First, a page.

• Kit Irwin

Accidental Art


Accidental art created by Mark Bracco. Photo of paintbrushes and paint stirrer stuck in resin. The placards for the art pieces read "Mark Bracco/Stuck #1 2019/Paintbrush resin/Collection of the artist"; "Mark Bracco/Stuck #3 2020/Paintbrush resin/Collection of the artist"; "Mark Bracco/Stuck #2 2020/Paint stirrer resin/Collection of the artist"; and "Mark Bracco/Stuck #4 2020/Paintbrush resin/Collection of the artist."
Photo of Mark Braccos's Accidental Art.

My husband told me he had created "accidental art," and showed me a paintbrush that had gotten stuck in resin. Its gravity defying position did inspire awe.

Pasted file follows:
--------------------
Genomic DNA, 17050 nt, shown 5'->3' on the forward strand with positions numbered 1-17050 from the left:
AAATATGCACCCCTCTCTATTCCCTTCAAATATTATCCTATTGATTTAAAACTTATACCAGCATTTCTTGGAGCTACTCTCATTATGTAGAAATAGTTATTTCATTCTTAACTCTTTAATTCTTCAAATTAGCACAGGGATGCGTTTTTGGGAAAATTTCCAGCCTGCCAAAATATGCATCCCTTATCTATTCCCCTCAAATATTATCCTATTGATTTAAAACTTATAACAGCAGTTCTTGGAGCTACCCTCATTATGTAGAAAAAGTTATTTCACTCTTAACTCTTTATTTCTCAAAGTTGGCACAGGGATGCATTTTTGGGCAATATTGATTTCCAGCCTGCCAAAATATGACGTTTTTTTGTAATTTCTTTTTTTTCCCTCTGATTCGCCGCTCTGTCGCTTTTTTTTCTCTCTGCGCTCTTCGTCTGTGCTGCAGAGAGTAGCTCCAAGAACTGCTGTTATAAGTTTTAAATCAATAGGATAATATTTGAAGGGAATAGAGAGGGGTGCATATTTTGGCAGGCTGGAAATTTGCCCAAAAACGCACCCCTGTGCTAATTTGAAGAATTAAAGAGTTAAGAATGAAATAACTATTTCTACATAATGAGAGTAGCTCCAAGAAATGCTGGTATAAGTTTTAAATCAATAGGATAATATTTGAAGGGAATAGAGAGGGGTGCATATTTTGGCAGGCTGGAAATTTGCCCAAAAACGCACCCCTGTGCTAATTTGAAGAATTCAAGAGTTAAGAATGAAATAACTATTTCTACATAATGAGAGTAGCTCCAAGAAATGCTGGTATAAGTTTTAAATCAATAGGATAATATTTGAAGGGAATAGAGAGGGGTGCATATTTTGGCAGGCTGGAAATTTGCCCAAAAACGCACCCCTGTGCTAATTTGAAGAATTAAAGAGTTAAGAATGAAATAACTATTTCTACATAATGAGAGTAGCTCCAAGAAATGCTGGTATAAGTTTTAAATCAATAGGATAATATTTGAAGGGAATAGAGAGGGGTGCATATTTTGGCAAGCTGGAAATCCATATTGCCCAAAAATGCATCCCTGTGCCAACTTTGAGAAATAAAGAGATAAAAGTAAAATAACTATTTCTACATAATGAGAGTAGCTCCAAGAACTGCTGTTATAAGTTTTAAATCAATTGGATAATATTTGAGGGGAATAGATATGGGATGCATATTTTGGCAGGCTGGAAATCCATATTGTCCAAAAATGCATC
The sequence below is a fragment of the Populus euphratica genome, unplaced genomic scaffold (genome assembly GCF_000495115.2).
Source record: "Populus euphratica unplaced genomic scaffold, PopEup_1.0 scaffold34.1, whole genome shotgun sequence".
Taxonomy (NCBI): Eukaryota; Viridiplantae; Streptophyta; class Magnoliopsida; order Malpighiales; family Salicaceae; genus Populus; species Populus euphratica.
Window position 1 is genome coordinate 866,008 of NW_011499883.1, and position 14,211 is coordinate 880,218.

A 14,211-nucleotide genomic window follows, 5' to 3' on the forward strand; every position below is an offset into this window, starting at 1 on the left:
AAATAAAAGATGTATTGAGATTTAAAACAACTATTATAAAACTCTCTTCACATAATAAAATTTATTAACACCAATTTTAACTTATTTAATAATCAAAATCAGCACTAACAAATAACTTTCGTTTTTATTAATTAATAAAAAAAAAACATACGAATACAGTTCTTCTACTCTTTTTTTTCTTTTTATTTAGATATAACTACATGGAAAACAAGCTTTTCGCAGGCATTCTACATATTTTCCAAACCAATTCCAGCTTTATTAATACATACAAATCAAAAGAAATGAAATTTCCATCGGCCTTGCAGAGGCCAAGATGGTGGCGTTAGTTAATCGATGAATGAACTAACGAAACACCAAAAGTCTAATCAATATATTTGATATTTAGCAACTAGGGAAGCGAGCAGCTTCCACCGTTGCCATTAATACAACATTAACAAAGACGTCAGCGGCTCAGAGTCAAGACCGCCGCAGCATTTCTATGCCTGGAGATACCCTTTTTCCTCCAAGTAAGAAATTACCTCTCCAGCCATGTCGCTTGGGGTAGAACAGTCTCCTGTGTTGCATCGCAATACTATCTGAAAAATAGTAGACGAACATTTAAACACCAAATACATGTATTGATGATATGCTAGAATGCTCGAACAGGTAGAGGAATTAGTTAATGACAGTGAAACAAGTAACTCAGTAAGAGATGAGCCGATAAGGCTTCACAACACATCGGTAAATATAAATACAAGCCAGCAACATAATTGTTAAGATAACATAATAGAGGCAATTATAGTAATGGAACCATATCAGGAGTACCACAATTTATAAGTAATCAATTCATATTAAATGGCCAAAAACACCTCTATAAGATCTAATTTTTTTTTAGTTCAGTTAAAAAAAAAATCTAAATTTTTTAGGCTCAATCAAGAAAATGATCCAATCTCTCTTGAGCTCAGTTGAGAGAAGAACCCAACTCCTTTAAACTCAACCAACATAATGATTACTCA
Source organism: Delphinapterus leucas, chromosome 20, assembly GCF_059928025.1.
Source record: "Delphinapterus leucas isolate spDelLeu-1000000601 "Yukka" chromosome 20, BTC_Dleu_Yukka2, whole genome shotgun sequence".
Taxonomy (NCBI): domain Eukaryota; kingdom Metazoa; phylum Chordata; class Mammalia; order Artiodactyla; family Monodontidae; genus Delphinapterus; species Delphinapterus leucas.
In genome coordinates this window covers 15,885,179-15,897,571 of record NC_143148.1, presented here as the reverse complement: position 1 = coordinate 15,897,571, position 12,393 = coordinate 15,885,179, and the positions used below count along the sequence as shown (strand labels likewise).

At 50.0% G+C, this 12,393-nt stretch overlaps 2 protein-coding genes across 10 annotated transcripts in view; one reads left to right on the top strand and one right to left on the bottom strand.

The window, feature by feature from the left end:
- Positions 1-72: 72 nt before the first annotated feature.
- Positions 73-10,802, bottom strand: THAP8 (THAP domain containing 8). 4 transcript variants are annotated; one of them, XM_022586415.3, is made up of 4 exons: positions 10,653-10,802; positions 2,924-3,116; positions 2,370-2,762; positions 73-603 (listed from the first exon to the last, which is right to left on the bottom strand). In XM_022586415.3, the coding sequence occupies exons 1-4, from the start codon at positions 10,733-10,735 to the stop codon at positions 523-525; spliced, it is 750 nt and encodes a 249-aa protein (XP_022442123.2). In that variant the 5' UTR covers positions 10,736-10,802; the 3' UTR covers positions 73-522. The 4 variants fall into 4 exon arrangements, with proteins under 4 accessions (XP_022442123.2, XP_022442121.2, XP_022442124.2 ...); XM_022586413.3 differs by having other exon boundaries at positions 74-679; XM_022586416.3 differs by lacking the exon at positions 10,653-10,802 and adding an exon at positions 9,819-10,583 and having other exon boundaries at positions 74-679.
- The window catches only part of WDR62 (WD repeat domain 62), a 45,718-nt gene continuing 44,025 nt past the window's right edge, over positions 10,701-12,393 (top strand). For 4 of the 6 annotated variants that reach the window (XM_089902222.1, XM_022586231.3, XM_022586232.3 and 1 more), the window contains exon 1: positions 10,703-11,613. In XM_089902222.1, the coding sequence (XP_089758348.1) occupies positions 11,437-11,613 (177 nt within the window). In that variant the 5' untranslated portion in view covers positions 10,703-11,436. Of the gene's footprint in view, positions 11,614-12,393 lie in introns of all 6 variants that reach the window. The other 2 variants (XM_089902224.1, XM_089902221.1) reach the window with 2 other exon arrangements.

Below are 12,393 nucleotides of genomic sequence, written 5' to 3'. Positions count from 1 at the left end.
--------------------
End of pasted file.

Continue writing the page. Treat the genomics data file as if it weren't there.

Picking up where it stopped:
I loved the idea of accidental art, where you are aware and open enough to notice when a mistake has created value.


When I told my husband I was going to blog about this, he brought out more pieces of his accidental art. He had a collection of it.


When I went to photograph the art, I realized they needed placards to take them to the next level. With the series name of "Stuck," the art started to work on a metaphorical level. The placards made me realize how packaging and presentation can add to the value of a product.


Close up photo of the placards, that read: "Mark Bracco/Stuck #1 2019/Paintbrush resin/Collection of the artist"; "Mark Bracco/Stuck #3 2020/Paintbrush resin/Collection of the artist"; "Mark Bracco/Stuck #2 2020/Paint stirrer resin/Collection of the artist"; and "Mark Bracco/Stuck #4 2020/Paintbrush resin/Collection of the artist."
Close up photo of the placards

Are you overlooking the value of what a mistake created?

Can you package yourself or your product so that it commands more respect?

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